Pulling back again, a silly smile stretches on my face. David speaks first. "I'm almost done here. Dad took the truck out into town, but we could, um...go for a walk, or hang out around the house, or...I guess we could drive the tractor out there if you wanted." Shoveling another load of silage from the wheelbarrow as he speaks.
"I don't know." I shrug vaguely. "We'll figure something out, I'm sure." A beat passes, watching his body shift and tighten as he works. Warming by his labor and by the paddock's heating, he's wearing just a thin white t-shirt stretched across his chest, and the movement of muscle is outlined plainly beneath, intricate and precise like some grand machine. I almost want to just stand there watching as he finishes, enjoying the show.
Almost. "Let me pitch in there." The tools are still in the same place as always, left leaning against the wall; I pick up another shovel and head back to his side. A brief hesitation in his expression, a look in his eye like he wants to protest, to tell me that he'll handle it himself. But my knowing smirk heads off the words before they can reach his tongue, and together, the two of us burn through the feeding of the remaining cattle.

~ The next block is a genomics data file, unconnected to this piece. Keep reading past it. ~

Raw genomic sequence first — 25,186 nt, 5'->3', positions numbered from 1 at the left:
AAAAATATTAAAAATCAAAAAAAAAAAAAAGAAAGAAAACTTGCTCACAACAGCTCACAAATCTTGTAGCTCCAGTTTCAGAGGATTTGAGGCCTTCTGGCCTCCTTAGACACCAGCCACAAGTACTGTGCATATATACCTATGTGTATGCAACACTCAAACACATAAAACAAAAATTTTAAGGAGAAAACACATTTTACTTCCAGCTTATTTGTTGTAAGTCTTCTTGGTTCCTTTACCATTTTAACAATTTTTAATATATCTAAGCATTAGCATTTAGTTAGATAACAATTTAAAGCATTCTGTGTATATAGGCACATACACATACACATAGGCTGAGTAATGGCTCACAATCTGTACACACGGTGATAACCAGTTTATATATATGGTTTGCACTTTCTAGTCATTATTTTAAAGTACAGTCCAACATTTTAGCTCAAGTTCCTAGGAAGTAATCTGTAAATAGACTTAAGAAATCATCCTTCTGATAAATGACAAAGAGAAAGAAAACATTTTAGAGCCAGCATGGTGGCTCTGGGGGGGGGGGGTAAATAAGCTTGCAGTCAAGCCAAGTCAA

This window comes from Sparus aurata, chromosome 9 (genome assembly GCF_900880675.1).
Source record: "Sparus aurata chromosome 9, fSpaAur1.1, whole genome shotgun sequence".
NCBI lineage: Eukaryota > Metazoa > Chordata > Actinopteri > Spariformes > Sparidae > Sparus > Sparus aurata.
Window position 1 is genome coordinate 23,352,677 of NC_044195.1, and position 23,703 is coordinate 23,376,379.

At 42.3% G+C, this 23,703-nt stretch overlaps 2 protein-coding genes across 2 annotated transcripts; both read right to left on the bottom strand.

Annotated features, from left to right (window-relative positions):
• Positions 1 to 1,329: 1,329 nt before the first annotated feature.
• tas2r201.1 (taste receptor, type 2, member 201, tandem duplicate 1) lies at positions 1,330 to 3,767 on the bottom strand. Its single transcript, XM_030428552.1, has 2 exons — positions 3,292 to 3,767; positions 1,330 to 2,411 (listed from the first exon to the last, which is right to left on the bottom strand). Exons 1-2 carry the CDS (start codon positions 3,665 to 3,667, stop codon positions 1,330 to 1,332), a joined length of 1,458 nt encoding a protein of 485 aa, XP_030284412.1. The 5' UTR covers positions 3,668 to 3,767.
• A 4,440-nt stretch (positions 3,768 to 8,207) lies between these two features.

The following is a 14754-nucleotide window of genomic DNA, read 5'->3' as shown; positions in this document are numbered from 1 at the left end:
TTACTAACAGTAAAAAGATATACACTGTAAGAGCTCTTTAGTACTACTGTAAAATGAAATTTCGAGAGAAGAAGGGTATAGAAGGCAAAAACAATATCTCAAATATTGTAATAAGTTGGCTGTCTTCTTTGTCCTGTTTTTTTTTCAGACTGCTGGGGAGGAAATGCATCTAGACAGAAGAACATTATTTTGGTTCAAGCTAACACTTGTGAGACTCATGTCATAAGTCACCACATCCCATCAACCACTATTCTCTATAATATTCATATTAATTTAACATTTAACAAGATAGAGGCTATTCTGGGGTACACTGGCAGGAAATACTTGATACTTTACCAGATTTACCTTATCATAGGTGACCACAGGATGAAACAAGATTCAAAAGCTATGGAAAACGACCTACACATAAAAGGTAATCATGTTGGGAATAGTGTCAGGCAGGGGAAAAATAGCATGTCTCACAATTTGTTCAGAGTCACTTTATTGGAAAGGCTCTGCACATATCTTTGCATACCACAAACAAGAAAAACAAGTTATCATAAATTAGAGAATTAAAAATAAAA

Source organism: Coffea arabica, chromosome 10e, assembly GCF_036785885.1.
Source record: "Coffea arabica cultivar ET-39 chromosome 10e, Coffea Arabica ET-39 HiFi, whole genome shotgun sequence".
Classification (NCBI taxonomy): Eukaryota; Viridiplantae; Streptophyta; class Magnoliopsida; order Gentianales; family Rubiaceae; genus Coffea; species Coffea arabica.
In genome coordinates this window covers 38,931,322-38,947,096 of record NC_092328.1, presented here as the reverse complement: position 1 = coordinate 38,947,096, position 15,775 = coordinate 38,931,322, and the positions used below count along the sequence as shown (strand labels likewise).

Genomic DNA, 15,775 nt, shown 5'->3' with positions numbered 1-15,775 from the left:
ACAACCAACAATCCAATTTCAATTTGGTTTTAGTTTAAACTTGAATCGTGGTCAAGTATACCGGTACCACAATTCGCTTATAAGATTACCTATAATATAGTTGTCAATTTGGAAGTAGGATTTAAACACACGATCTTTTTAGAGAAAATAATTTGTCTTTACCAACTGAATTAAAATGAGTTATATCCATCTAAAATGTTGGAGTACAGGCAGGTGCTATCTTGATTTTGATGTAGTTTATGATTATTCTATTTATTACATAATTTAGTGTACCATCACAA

The work passes quickly with an extra set of hands. It's comforting, too, in its own way. A little slice of my childhood, looking after the big animals. Still, I'm far from disappointed when we finish, tossing our tools back into the corner and stepping back outside together into the brisk winter air. A pleasing chill, after the excessive warmth inside; I stretch, breathing it deeply in, while David shrugs his way into his battered old army coat, a hand-me-down from my father. The sun smiles down on us, and glints almost painfully up in fractured reflections from frozen waves of snow. Didn't think to pack my sunglasses...I avert my eyes, looking up into the sky, and the trees of the nearby woods poke up invitingly just into the bottom of my vision. That could work. "You know," my voice carries clear in the wintery stillness. "Let's go on that walk, like you said. It's been too long."